Associate director at Fitch Ratings Singapore
Those who invest in the financial markets are actually helping the country develop its severely underdeveloped capital market. (Shutterstock/*)
Many of us millennials think we require a substantial degree of power and status to effect meaningful change.
While having a certain status certainly helps, you really don’t need to be a president or CEO to make a meaningful contribution to social progress. Remember the phrase “It’s the little things that count”? Well, the same applies here.
Here’s how you can start:
Save your money
Let’s start off with saving our money. Based on the latest CEIC data, Indonesia’s gross savings rate stood at around 34.6 percent of its GDP as of June 2017. This number also includes savings of private Indonesian companies, the government and our older colleagues at work.
A more realistic rate for millennials would probably hover around 5-15 percent of our income. Before we start patting ourselves on the back, we have to be mindful that conventional wisdom requires a 20 percent rate, which means we are still short-handed.
So, calculate your average savings rate, and if you haven’t saved enough, well, save more!
Beware of inflation
Now you already have money saved up, but the battle is not won.
Saving in itself is actually not productive if it is not invested well, since for every rupiah you deposit in a current account with a bank you are actually losing money. The culprit behind this is the invisible force that continuously reduces the value of your money – inflation.
Inflation in a very basic sense is the increase in prices of consumer goods. This figure basically points out that the consumer goods you normally purchase are actually 4 percent more expensive, on average, than they were a year ago. If you had put your money in your bank last year, your money would actually be worth 3 percent less now, assuming your bank only gives you 1 percent interest for the money deposited in your current account.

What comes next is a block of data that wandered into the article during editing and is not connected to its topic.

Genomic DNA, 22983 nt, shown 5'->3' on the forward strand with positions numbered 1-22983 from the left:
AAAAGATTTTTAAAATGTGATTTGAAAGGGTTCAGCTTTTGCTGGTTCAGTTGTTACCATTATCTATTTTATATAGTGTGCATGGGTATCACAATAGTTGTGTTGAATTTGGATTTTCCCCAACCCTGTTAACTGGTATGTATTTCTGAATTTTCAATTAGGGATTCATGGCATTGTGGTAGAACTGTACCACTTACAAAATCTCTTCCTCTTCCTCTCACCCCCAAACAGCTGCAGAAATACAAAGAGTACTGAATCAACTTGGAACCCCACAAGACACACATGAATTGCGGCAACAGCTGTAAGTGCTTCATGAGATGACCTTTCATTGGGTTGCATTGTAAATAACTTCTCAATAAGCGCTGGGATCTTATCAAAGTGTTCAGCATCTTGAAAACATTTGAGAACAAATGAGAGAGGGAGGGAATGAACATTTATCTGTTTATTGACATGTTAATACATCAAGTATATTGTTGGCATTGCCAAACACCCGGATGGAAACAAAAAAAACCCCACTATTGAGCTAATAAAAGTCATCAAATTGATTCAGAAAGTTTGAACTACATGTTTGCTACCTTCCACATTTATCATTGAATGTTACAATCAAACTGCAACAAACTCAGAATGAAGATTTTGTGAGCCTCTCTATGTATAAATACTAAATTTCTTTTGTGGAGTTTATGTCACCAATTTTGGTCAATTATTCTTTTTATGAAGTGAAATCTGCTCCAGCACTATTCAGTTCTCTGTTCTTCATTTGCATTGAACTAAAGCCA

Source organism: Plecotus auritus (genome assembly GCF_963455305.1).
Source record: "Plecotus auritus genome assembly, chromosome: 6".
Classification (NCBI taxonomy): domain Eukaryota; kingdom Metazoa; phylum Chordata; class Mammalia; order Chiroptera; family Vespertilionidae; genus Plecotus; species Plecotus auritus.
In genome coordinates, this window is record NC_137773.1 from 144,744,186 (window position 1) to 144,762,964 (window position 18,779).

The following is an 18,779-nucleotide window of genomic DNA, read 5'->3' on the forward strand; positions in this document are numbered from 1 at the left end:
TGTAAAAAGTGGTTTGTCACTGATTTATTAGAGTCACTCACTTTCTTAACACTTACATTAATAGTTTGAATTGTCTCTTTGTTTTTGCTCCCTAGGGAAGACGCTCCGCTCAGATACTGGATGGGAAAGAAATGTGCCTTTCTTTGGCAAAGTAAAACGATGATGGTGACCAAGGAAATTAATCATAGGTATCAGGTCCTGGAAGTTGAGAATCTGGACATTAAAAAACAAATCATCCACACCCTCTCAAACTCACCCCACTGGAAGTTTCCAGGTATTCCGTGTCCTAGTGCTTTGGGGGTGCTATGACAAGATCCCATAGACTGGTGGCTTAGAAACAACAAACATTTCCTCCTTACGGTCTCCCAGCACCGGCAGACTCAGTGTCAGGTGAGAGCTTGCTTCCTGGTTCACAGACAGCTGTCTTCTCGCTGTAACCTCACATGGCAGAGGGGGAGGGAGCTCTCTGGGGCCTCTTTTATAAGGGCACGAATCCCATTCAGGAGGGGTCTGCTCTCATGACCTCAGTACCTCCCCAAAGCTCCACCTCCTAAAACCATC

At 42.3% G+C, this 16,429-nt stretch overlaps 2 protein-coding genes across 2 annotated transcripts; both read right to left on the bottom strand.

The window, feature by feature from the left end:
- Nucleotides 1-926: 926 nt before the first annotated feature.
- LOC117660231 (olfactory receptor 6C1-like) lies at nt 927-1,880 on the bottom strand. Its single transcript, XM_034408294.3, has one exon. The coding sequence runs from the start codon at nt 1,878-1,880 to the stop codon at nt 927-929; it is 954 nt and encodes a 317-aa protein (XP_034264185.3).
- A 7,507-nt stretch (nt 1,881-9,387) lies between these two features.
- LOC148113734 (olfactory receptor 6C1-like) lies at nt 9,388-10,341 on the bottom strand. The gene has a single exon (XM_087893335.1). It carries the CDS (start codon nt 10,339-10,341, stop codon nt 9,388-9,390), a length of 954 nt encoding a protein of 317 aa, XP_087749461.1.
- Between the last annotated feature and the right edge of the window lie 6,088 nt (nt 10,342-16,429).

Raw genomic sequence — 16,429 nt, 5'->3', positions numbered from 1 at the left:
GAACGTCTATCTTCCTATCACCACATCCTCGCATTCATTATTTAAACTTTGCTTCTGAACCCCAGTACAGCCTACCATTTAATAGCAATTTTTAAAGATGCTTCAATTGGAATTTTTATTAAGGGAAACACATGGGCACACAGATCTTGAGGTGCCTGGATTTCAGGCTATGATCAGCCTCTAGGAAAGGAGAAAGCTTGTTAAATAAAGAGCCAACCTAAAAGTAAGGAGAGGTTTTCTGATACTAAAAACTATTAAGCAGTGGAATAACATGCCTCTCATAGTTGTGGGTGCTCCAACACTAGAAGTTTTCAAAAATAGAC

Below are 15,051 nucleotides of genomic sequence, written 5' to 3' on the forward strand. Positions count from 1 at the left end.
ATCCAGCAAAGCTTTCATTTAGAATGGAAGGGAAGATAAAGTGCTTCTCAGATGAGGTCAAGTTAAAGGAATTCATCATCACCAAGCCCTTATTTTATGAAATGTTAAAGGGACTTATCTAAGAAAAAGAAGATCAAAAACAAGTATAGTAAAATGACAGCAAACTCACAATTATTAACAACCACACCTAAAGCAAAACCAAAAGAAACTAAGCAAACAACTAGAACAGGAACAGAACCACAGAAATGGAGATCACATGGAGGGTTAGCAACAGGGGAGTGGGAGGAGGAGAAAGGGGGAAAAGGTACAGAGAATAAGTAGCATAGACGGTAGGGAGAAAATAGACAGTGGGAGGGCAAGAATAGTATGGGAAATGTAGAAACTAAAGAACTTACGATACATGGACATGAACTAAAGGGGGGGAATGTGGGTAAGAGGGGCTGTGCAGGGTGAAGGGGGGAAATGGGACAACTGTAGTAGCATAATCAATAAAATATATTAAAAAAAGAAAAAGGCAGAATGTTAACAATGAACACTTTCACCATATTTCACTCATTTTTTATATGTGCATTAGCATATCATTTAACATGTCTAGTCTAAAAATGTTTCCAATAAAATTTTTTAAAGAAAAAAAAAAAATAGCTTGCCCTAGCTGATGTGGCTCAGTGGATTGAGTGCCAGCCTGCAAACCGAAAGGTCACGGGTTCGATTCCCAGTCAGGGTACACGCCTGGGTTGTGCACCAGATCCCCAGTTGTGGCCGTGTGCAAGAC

In order to have more money, you should put it to work.
Choose your investment
There is this general – unfounded – belief that to invest, you need to have massive capital. You can actually start off by simply putting some of your current savings into a bank’s term deposits instead of a normal savings account. Term deposit interest rate would usually hover above the inflation rate, which means you are actually growing your money already. The only drawback is that you may not easily withdraw the money from an ATM, as it is meant to be kept in bank’s coffers for certain durations. You can break the contract off, but you will usually need to pay up for a penalty.
Read also: Saving is (not) hard
The property market is also generally seen as a good investment bet, due to the assumption that property prices will always go up, since everyone needs a home. But property prices have skyrocketed in recent years, pretty much marginalising a large part of us from participating in the sector actively. Also, one just needs to look at what happened in the US property market in the aftermath of the 2008 global financial crisis as well as in Singapore currently to see that the short-to-medium trend is not always up.
For those who are more investment savvy, the stock market is another venue. Investing in stocks has its risks, because your investment is not principally protected – which means that when the share price of a company you invested in tanks or if the company defaults, you are bound to lose much or all of the money you invested. While this may look unnerving, the fact is that you actually stand to grow your money much faster by investing in stocks than by keeping it passively in the bank.